Dead Giveaways That an Author Is Indian

by | Aug 18, 2019 | Resources

Disclaimer: Before anyone screams RACISM and channels their virtual anger in our direction, we would like to make it known that both authors of this post are indeed from the Indian Subcontinent. This post is not intended to racially profile authors but rather to bring to light the fact that the phenomenon of localization exists in the English Language and is far more diverse than just “UK and US English”. To read our article on localization click here.

India’s English connection

India is largely seen as a non-native-English-speaking nation, but the country has a significantly large population of English speakers owing to its British colonial history. English is taught in almost every school, with many school students communicating among themselves in English and workplaces using English as a common mode of communication to overcome language barriers (the language comes in handy in a nation with nearly 1500 rationalized mother tongues). A 2011 census identified that one in ten Indians claim English to be their first language!

So, while this article can’t be used to generalize a certain dialect to all Indians, it doesn’t hurt to note the common words and phrases that one is most likely to come across while editing material from an Indian author.

The inspiration behind this article

An interesting question asked by Surit Das, an editor par excellence and a fellow member of Indian Copyeditors Forum, recently popped up in the ever-vibrant Facebook group Editor’s Association of Earth.

Off the top of your head, what words and phrases in the social sciences are dead giveaways that the author is Indian? I ask because my English was described as Indian recently (it is), but I am wondering what gives it away.

The comments section was flooded with editors from around the globe pointing out specific words and phrases that they find most common when reading material from Indian writers. Sooner than later, the discussion went beyond the social sciences.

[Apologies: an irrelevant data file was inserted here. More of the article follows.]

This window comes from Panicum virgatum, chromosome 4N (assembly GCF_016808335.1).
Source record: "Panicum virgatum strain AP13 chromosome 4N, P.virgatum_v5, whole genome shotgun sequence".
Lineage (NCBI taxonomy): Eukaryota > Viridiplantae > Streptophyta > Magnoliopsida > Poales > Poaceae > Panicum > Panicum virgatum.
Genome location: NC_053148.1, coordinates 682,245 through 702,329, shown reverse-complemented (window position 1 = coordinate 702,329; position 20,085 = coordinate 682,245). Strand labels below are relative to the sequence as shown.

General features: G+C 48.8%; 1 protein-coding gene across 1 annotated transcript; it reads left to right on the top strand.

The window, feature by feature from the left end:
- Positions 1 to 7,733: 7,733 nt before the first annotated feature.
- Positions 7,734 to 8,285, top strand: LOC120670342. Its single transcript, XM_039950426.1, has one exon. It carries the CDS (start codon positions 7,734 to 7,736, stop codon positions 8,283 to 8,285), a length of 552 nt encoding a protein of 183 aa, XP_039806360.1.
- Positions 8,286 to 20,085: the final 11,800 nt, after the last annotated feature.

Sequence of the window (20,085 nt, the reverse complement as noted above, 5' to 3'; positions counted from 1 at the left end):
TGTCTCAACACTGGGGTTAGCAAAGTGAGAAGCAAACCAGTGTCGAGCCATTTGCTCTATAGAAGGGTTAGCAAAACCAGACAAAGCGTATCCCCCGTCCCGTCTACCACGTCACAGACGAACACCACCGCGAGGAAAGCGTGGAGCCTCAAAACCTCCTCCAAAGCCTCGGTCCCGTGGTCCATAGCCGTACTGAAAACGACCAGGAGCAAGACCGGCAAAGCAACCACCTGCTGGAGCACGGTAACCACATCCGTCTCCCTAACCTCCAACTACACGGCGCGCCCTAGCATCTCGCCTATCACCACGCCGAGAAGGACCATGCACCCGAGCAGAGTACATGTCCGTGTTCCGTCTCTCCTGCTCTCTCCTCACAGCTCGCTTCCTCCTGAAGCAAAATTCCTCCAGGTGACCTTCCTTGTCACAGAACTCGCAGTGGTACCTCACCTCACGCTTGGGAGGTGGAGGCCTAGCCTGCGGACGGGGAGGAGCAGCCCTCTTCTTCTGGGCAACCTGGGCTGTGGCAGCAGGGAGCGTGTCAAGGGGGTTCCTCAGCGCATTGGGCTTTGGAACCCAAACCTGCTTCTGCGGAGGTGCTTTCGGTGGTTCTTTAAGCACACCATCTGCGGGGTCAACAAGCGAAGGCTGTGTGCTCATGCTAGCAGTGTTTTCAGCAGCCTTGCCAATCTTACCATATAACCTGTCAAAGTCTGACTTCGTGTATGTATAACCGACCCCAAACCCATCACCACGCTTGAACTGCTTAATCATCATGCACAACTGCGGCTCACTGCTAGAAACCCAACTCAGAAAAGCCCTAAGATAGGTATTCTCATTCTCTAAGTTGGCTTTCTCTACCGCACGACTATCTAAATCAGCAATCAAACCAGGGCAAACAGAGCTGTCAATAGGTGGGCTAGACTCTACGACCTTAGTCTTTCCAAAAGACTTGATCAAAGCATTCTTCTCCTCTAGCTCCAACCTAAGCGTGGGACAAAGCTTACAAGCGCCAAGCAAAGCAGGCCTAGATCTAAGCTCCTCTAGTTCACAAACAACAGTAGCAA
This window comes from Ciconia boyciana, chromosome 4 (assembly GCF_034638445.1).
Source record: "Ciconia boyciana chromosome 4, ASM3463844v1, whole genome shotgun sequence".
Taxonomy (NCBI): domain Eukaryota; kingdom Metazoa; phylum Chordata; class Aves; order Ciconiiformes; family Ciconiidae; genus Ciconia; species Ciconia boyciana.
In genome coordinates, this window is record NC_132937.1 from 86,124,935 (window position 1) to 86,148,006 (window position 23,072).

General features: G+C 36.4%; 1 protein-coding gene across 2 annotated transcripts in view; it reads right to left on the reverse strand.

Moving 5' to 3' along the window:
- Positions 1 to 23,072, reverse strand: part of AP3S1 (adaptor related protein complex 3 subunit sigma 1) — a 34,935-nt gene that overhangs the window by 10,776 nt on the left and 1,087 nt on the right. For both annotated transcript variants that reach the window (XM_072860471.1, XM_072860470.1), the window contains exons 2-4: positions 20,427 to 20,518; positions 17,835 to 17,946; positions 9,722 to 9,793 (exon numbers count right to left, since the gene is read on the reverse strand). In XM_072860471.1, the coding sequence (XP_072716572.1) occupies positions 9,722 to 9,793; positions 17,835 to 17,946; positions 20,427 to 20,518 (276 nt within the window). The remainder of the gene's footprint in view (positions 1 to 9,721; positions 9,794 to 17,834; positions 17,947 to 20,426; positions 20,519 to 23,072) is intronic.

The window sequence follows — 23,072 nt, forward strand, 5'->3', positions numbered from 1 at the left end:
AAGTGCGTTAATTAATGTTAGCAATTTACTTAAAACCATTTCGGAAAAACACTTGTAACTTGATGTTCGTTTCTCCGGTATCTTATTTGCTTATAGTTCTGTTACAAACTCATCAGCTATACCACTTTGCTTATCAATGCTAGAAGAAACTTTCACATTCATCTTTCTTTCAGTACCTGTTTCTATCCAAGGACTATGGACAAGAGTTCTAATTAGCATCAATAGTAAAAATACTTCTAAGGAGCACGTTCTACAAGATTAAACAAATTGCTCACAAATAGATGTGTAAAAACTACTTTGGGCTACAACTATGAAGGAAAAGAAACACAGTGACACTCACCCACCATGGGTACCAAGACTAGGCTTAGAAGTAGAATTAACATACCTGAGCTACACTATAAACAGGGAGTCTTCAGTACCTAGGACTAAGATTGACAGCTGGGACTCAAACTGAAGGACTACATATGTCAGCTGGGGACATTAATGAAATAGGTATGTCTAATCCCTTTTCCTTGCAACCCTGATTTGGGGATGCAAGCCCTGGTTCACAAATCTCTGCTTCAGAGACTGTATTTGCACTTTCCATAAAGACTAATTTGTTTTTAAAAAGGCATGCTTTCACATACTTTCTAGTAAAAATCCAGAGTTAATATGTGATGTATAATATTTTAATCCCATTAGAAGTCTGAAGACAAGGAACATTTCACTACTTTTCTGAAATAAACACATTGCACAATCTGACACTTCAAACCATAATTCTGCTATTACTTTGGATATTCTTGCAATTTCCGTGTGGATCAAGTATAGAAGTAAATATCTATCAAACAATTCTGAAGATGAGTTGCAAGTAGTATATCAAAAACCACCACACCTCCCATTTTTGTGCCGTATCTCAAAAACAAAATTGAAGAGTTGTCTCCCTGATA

The English language does vary in dialect not only from country to country but even within cities in native-English-speaking nations. While the dialect adapted by nations that do not speak English as their first language may have more striking differences, they are often marked wrong or inappropriate when editing or writing material that needs to be grammatically correct.

While we tried to put these comments together, two major categories emerged: the use of certain phrases in business emails and unusual choices in grammar/vocabulary. (There, of course, are overlaps and we tried to fit such cases as best as we could.) There was another major discussion, on how language evolved across different locations, which perhaps may find a separate post on our blog. But for now, our focus is on the first two categories.

We hope that this collection will help anyone communicating to an international audience.

In emails

India has quickly become one of the most preferred countries for the service industry, with call centers of many international companies being set up in India. This necessitated email communication as a secondary medium following voice-based services. In the same way that voice-based jobs involve accent training, jobs that involve extensive email communication involve training on email etiquettes and appropriate language. Despite these efforts, the following ‘Indianized’ language patterns are commonly found.